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2 former Montana governors discuss constitution, shape of democracy

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Former GOP Gov. Marc Racicot smiles Thursday as former Democratic Gov. Steve Bullock talks during the 50th anniversary of the Montana State Constitution.

marc racicot mugshot

Marc Racicot

Steve Bullock mug

Steve Bullock 

Two former Montana governors on opposite sides of the political spectrum brought down the closing curtain of the 50th anniversary of the Montana Constitutional Convention, urging respectful dialogue in times intense discourse.

Former GOP Gov. Marc Racicot and former Democratic Gov. Steve Bullock on Thursday discussed “Hope and Vision for Future Generations under the Montana Constitution.” Former Democratic Gov. Brian Schweitzer spoke at the event on Wednesday.

The Racicot and Bullock discussion, held in the state House chambers, capped a two-day celebration of the crafting of a new Montana Constitution. Racicot served as governor from 1993 until 2001. Bullock was governor from 2013 to 2021.

Racicot has recently spoken about a lack of decency in public debate and has said there are serious warning signs the country is at risk. 

He repeated many of those comments Thursday.

“Democracy is a voluntary association,” Racicot said. “And to quote a famous movie producer, if they don’t want to come you can’t stop them.”

He said democracy is a dynamic institution that is always changing and can deteriorate and rot as quickly as it can improve.

Racicot said he was surprised that a recent poll found about 30% of the people who replied said that on occasion there is justification for violence against government.

“We chose to abide by the rule of law simply by living in the United States of America,” he said, adding it requires everyone to limit personal ambition.

“And it calls out for and expects greater service to our country than to ourselves or to our party or to any other constituency.”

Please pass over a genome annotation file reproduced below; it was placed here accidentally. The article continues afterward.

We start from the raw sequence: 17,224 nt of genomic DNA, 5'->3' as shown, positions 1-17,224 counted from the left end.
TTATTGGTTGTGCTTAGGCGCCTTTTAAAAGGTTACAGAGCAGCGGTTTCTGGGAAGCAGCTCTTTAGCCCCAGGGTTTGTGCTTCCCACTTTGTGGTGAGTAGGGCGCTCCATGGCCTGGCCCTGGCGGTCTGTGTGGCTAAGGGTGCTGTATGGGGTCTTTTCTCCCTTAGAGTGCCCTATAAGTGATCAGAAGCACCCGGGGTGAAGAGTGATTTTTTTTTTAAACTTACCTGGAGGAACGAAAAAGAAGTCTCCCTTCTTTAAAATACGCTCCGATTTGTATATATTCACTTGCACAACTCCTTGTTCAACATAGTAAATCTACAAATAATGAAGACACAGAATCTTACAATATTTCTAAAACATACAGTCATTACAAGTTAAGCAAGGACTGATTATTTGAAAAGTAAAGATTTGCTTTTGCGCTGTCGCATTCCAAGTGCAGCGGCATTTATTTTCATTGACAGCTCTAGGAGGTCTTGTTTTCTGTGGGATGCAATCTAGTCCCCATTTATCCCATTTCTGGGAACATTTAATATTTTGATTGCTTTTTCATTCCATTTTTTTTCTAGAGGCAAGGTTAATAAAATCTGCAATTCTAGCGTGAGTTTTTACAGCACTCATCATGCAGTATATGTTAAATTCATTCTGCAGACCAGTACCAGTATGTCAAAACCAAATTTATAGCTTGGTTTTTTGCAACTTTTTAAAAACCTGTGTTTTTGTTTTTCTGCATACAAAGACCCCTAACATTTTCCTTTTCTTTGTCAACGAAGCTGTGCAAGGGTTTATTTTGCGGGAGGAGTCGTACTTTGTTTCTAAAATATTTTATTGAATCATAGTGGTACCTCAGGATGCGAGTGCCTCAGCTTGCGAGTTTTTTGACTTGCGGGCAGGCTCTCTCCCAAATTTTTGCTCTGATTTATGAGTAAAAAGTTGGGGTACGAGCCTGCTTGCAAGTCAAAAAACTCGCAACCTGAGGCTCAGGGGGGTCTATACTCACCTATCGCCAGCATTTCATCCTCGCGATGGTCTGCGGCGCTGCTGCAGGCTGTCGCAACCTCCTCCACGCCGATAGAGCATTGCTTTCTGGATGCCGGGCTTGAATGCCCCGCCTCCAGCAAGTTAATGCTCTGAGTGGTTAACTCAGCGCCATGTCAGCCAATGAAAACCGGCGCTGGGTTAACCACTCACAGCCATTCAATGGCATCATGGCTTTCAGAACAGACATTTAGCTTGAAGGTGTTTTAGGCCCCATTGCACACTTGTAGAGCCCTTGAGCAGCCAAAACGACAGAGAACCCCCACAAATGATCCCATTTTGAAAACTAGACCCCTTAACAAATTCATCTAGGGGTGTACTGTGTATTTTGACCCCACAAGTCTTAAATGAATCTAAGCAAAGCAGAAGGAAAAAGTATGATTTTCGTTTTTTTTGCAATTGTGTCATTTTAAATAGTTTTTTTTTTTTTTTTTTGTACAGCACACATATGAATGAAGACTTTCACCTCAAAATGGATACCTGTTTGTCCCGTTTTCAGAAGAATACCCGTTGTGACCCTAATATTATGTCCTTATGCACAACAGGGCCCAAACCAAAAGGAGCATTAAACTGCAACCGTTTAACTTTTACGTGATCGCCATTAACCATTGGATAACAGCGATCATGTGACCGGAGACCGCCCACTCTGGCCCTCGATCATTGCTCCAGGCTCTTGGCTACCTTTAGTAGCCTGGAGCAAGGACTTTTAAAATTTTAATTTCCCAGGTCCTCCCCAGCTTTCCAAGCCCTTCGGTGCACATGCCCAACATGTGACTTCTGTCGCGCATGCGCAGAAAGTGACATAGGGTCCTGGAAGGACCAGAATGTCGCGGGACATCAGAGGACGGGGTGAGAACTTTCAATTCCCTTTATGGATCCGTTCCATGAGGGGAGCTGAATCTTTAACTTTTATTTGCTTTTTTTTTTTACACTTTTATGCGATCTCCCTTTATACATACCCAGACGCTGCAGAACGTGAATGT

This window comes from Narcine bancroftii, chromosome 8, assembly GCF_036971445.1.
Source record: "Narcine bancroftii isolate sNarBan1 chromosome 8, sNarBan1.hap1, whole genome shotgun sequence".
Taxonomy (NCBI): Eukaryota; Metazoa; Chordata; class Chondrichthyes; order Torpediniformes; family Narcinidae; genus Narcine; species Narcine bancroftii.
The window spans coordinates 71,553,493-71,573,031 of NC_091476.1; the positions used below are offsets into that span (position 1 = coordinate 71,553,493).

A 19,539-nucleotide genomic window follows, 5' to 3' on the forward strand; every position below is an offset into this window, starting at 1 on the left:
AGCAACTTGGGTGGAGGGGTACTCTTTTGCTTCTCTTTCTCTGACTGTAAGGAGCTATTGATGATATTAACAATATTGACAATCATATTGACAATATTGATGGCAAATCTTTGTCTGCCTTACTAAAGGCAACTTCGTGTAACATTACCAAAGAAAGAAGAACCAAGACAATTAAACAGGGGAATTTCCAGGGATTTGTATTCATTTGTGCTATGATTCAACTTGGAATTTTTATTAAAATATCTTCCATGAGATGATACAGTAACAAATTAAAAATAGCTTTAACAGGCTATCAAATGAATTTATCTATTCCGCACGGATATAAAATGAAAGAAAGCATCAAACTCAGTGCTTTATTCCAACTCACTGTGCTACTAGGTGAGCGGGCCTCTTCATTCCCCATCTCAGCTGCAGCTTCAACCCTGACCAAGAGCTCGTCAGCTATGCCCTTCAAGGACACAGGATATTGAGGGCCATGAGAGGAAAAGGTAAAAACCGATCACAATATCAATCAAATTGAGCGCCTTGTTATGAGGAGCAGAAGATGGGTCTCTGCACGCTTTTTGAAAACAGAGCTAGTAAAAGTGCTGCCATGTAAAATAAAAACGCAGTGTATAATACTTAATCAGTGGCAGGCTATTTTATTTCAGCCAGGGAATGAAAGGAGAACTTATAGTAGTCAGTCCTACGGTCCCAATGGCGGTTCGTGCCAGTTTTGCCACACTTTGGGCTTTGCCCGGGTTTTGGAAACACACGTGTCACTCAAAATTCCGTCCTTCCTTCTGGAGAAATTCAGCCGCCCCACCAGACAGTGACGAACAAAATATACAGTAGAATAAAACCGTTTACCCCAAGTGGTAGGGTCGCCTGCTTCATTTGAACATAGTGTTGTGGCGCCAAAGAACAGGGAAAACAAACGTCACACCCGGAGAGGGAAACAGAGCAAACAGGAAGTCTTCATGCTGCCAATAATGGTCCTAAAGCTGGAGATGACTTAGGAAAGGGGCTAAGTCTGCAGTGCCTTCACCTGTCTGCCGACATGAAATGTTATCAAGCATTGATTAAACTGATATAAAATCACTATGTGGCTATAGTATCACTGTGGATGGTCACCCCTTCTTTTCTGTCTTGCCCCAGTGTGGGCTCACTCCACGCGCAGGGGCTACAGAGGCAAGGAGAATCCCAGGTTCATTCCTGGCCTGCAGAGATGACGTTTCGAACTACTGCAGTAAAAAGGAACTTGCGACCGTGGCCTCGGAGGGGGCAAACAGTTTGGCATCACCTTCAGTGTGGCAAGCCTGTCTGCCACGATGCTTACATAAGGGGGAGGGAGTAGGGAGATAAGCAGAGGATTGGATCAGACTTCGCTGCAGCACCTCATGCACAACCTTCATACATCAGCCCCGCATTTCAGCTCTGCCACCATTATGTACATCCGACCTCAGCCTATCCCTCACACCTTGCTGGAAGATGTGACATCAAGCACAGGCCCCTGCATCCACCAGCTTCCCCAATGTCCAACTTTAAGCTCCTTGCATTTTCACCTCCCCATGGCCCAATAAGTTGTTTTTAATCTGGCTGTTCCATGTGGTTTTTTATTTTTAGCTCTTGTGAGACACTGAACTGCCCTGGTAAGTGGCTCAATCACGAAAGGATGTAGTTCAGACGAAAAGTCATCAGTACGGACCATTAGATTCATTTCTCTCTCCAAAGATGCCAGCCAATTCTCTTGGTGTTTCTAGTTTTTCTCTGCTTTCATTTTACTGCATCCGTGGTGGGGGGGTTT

“We need to take care of this document. We need to take care of the balance. We need to take of its spiritual metaphysical expectations, and if we don’t proceed with the right state of mind as leaders and citizens it will vanish,” Racicot said, adding that a bit of insight was provided by the Jan. 6, 2021 insurrection.

He said what happened in 1972 with the state constitution happened because people listened to each other.

“But there is turmoil and tumult in this country,” Racicot said, adding there is concern by “great middle of America” with what is going on in the United States.

“Power is not in control,” he said. “Power is in ideas.”

He urged the crowd to get involved and require more from those who serve the public.

Bullock said it must have been amazing to be among the delegates sitting in the committees. He also mentioned how the delegates sat alphabetically rather than by party.

He said the delegates dwelled on the possibility of what the new constitution ought to be, “taking the experiences but knowing you can build something that 50 years later will still be equally as relevant."

Bullock described Montanans as “libertarians who give a damn about each other.”

He said Montanans have a healthy and reasonable distrust of government, but “we would do anything for our neighbors.”

Bullock said the constitution keeps government in check.

He said it is a “head scratcher” to hear people now in government say the constitution has not stood the test of time. He said they are the same people who, when told that proposed legislation was not constitutional, still tried to get it passed. 

He agrees it is a perilous time for democracy.

But he said democracy is not an outcome but a process.

Bullock said people need to ask more of policymakers no matter what side of the political aisle they are on. 

“The constitution was not a liberal thing. It was not a conservative thing. It was actually outlining what we don’t want government to do to us,” Bullock said. “We still have to dwell in the possibility of our state and our country. There are risks and the risks are real, but that doesn‘t mean that if the better angels are also pushed by the electorate and others that we can’t do a hell of lot better than we are today.”

You can watch the panel discussion on the Montana Public Affairs Network at The discussion is toward the end of the recording. 

Assistant editor Phil Drake can be reached at 406-231-9021.


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Assistant Editor/Reporter

Phil Drake is the assistant editor and reporter at the Independent Record.

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